Feeling nervous about that first day of work? Here’s how to get started on the right foot.
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The first day of work at your first real job has a lot in common with the first day of school: the fear, the preparation and the best part—the excitement!
But pretty much everything else is not in line with what you’ve experienced before, and it’s important to realize that before you make the ultimate rookie mistakes.
So get off on the best foot on the first day with these tips:
1. The word “work” is now a verb, not a noun
In college, how you approached your education was mostly up to you, and it came in the form of homework. You had a single, physical deliverable, and when it was done, you were done.
Most professors had attendance policies to the effect of “If you can come to class once but ace all the tests and turn everything in, you’re good,” but you’ll be hard-pressed to find a job that suits that schedule. The average workplace will expect you to not only show up, but to put time and energy into your work, often for long periods of time.
Prepare to keep up your stamina without necessarily knowing when the work will be finished.
2. Even if you have a chill workplace, stick with appropriate work attire
Unless you were especially motivated, your college wardrobe probably included jeans and a nice t-shirt (or stretch pants and a not-so-nice t-shirt). So imagine how confusing it can be to get hired at a workplace that offers a “casual attire” policy, only to find out “casual” doesn’t mean what it used to.
Avoid the awkward and swift learning curve when it comes to workplace attire by following these guidelines:
Ladies, focus on appropriateness and style:
- Wear clothes that cover your shoulders and your thighs. Rare is the workplace where a tank top (even a really pretty one) is appropriate. Stay on the safe side until you have a few promotions under your belt, and leave the tank tops to the post-work happy hour. (This also has the benefit of keeping you safe from overly-excitable AC systems.)
- Wear clothes that fit now, not a year ago. Flattering without flattening (no outside Spanx, thanks) will make sure you’re dressed appropriately from every angle.
- Wear clothes with fabrics and patterns that aren’t flashy and attention-grabbing. Let your jewelry and, even better, your face be your trademark. Express your personal style, but not at the expense of the attention and taste of everyone else in the office.
Gentleman, focus on cleanliness and fit:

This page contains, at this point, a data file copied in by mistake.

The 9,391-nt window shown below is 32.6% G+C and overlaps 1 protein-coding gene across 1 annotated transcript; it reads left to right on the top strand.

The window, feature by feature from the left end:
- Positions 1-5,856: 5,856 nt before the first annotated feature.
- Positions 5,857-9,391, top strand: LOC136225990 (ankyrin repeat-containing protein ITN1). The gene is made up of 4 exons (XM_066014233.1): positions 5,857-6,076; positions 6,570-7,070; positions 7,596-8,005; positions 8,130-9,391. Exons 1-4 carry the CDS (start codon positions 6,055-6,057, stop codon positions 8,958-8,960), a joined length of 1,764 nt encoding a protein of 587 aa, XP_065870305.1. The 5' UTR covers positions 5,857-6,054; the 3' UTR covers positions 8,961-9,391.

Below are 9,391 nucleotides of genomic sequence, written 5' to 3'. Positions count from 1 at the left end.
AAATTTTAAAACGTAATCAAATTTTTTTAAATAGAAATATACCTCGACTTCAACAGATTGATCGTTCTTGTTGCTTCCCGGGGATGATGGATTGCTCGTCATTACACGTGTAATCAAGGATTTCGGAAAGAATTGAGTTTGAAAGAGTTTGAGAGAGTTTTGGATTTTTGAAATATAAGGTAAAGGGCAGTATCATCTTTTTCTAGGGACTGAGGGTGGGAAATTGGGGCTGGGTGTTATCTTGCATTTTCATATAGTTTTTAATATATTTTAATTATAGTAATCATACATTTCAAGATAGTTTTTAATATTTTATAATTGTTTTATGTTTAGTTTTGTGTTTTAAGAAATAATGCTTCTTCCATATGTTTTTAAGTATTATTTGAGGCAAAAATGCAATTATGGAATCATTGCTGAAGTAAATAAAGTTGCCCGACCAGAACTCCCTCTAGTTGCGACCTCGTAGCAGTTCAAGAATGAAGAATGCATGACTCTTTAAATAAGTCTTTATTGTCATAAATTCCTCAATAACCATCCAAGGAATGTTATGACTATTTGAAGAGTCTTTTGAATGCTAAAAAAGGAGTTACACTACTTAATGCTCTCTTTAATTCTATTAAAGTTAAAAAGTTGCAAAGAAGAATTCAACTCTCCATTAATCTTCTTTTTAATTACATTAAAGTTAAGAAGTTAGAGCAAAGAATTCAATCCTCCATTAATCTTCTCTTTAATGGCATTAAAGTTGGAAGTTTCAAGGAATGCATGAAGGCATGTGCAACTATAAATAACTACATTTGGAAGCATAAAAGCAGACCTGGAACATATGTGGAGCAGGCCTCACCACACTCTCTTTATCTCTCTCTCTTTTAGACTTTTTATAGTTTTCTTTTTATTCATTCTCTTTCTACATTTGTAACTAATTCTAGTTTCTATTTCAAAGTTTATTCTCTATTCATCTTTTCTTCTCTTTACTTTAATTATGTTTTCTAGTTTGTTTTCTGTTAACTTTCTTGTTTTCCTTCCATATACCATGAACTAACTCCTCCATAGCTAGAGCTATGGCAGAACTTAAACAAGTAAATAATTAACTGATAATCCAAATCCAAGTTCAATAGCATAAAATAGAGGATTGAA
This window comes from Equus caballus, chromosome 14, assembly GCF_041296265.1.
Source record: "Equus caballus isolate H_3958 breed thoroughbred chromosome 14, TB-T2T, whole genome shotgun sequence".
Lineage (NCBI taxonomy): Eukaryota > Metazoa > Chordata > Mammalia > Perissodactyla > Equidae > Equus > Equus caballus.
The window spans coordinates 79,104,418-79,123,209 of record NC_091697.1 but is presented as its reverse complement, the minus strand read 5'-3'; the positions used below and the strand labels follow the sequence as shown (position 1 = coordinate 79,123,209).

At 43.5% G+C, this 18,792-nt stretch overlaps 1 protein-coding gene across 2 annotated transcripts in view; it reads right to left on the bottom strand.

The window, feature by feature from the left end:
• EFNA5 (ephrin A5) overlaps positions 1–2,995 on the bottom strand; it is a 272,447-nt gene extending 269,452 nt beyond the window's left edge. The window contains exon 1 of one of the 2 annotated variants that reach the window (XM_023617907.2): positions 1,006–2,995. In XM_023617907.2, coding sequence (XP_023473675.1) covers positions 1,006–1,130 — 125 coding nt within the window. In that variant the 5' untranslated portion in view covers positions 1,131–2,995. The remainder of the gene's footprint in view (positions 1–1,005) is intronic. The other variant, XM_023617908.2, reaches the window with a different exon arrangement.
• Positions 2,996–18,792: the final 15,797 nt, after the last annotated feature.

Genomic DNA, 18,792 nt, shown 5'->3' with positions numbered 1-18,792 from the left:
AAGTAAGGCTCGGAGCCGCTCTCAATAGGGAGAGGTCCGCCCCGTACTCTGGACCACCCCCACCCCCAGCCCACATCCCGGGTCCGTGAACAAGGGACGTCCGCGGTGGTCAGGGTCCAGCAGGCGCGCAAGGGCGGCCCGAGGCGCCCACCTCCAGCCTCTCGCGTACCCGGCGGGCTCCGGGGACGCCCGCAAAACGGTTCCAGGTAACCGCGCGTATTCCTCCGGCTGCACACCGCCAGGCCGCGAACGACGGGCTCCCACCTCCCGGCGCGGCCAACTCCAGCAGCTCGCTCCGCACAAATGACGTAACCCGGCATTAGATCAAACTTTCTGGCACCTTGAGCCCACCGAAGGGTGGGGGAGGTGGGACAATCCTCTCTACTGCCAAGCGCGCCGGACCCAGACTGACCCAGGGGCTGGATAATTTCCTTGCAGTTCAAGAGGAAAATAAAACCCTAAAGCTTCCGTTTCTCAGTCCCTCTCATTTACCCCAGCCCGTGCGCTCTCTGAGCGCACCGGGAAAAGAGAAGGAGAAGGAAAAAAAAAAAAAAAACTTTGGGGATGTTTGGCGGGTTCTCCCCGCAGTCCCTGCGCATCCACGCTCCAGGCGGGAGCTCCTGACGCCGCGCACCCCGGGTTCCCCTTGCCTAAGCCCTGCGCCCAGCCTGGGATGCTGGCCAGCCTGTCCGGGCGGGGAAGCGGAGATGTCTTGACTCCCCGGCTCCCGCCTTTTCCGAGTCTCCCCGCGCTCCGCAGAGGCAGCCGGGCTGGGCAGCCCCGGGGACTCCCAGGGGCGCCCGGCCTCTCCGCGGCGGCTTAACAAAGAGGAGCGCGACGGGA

- Discard any t-shirts or khakis you’ve had since high school. Even if you think they’re “totally sweet,” chances are they’re too worn and old-looking to make you look professional.
- Update your khakis and dress pants to make sure you aren’t sporting cuts and styles that were hot in 2002. And, much like the ladies, make sure you’re flattering the body you have now, not the one that played college rugby. Line up your shoulders with the lines on your dress shirts and make sure any gut is politely covered, not pressing against the buttons and pulling out of your tuck.
3. Ageism isn’t just for the elderly
As a recent college graduate, employers will expect you to have basic knowledge of the Microsoft Office Suite and hope you can offer experience in advanced Microsoft Word, PowerPoint and Excel (bonus points if you can get known as the office expert on any of these programs).
If you want to be especially valuable, download the free versions and practice, practice, practice with other technologies like Prezi, Adobe Acrobat, Photoshop and anything else you can get your hands on. Sometimes just mentioning these technologies will be enough to get you in the door for the interview (but of course, make sure you have the skills to back it up).
4. Not every conversation will be life-changing, but you have to talk anyway
Along with assuming you’re skilled with technology, older coworkers might also assume you’d rather text than talk.
Prove them wrong by being pleasantly social. Learn how to talk to people both superficially and deeply. Think up a few phrases that briefly express welcome and interest, and always be armed with one or two inoffensive topics you can speak on if you’re caught for more than five minutes in the breakroom.
Simple social skills will pay out in the long run and, even more importantly, you might find out you actually like your colleagues.
Anyone else have tips to add for a new grad’s first day?
Sarah Greesonbach is a Content Management Specialist with a lot on the back burner (if you count LOLcats and Words with Friends). She curates and write the lifestyle and personal finance blog Life [Comma] Etc and is studying to be an Accredited Personal Financial Counselor.